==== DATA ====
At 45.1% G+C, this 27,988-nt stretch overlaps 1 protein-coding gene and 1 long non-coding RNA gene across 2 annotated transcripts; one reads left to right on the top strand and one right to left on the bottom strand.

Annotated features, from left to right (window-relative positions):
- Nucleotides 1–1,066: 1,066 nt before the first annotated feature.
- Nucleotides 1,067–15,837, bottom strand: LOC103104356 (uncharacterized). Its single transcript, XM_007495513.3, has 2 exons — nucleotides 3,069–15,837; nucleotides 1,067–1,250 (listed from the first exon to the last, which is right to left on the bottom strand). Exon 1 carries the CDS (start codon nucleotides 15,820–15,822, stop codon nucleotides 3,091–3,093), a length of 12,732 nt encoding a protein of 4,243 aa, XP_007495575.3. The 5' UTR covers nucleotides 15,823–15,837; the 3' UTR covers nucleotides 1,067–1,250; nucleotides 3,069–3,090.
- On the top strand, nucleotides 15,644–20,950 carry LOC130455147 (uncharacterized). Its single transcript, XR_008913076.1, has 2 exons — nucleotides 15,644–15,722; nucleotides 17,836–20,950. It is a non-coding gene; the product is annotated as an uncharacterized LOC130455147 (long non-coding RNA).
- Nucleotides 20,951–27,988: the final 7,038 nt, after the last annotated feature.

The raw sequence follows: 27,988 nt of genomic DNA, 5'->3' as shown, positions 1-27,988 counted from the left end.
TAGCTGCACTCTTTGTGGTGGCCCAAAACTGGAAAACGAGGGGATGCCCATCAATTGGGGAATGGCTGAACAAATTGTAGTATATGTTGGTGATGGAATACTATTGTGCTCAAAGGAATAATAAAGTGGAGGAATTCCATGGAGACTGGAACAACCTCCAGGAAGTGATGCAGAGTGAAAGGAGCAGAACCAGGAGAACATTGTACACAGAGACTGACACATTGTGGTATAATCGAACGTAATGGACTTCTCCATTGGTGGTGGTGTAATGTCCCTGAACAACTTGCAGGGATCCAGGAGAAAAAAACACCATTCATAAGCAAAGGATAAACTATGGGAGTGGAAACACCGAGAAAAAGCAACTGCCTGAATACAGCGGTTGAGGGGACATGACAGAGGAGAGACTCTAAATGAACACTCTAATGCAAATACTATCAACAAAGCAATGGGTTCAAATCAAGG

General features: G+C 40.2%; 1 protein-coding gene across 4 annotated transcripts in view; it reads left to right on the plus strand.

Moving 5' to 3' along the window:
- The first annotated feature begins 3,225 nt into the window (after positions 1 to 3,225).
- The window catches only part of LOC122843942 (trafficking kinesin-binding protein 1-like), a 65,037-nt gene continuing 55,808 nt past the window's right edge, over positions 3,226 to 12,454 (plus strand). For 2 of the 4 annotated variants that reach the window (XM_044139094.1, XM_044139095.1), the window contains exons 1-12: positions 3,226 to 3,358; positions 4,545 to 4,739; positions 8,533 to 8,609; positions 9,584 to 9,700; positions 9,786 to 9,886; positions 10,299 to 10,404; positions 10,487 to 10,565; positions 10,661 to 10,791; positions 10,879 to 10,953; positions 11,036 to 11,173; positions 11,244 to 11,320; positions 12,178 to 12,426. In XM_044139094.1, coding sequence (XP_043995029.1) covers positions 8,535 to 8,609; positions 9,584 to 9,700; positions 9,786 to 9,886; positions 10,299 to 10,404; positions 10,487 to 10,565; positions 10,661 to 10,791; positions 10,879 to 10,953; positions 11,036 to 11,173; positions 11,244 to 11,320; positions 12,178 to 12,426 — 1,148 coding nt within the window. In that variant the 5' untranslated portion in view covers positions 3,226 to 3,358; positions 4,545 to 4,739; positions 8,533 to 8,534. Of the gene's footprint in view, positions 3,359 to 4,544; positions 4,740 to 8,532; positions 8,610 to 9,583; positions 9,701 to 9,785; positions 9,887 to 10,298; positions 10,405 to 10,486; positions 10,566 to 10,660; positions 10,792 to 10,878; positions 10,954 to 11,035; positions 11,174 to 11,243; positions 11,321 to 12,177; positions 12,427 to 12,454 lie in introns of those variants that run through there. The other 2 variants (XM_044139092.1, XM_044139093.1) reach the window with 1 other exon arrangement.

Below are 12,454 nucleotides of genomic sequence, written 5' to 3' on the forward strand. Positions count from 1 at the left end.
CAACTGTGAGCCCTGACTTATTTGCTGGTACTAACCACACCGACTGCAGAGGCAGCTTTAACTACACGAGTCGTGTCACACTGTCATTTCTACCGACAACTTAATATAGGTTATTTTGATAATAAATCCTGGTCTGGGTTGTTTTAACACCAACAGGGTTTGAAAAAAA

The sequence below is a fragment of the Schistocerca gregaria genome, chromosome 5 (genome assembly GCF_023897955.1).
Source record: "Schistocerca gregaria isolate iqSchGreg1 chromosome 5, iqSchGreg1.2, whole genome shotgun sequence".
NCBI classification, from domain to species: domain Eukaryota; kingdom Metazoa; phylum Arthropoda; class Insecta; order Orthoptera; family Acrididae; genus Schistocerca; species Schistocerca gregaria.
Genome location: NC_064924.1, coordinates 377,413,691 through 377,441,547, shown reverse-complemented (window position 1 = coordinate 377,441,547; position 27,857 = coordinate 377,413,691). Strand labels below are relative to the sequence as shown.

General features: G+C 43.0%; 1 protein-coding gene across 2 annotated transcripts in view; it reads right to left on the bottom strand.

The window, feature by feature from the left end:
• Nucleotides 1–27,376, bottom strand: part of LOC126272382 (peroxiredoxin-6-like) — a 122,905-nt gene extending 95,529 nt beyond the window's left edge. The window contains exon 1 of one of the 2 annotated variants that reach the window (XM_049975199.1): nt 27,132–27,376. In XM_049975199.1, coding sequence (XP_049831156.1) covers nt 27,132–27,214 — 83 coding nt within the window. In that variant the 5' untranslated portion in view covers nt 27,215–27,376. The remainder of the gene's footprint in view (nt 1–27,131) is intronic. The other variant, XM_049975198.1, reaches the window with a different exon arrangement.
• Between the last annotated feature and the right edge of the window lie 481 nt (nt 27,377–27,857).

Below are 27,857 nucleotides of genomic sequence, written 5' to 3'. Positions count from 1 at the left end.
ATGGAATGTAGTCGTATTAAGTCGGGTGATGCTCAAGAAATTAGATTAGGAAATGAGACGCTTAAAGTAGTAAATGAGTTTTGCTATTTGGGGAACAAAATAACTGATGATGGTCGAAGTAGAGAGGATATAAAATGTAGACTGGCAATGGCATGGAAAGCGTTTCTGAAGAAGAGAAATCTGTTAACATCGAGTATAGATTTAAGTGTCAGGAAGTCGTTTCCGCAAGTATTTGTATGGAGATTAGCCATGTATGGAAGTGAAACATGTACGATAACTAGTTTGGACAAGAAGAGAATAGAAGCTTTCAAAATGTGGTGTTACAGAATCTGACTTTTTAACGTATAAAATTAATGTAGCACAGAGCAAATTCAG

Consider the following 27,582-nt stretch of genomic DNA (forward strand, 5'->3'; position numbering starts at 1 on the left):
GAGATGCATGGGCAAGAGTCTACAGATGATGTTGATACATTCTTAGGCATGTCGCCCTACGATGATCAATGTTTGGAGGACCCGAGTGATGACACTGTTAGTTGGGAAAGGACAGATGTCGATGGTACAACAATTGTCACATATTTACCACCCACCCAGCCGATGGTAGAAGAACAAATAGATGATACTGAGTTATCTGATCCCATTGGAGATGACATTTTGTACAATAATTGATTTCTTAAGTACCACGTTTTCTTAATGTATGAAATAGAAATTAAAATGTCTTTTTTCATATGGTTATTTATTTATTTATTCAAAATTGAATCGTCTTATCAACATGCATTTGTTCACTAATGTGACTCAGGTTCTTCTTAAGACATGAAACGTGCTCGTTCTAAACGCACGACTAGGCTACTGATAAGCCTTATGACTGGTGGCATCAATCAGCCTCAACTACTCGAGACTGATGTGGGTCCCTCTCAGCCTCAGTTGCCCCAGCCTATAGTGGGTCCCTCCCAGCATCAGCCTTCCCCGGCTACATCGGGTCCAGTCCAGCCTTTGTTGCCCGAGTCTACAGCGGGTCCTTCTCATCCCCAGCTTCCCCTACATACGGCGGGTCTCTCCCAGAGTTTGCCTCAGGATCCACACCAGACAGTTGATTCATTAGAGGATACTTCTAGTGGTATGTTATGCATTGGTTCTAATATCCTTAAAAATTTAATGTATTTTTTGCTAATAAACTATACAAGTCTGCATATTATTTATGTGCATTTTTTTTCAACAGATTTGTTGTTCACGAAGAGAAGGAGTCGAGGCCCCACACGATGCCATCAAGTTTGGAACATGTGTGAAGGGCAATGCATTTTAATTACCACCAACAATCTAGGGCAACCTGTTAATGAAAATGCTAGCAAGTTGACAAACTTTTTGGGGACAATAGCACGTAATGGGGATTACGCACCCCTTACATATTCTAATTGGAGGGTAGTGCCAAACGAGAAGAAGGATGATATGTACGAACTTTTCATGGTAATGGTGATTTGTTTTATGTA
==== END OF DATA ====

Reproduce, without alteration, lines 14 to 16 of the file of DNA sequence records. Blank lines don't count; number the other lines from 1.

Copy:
CAACTGTGAGCCCTGACTTATTTGCTGGTACTAACCACACCGACTGCAGAGGCAGCTTTAACTACACGAGTCGTGTCACACTGTCATTTCTACCGACAACTTAATATAGGTTATTTTGATAATAAATCCTGGTCTGGGTTGTTTTAACACCAACAGGGTTTGAAAAAAA

The sequence below is a fragment of the Schistocerca gregaria genome, chromosome 5 (genome assembly GCF_023897955.1).
Source record: "Schistocerca gregaria isolate iqSchGreg1 chromosome 5, iqSchGreg1.2, whole genome shotgun sequence".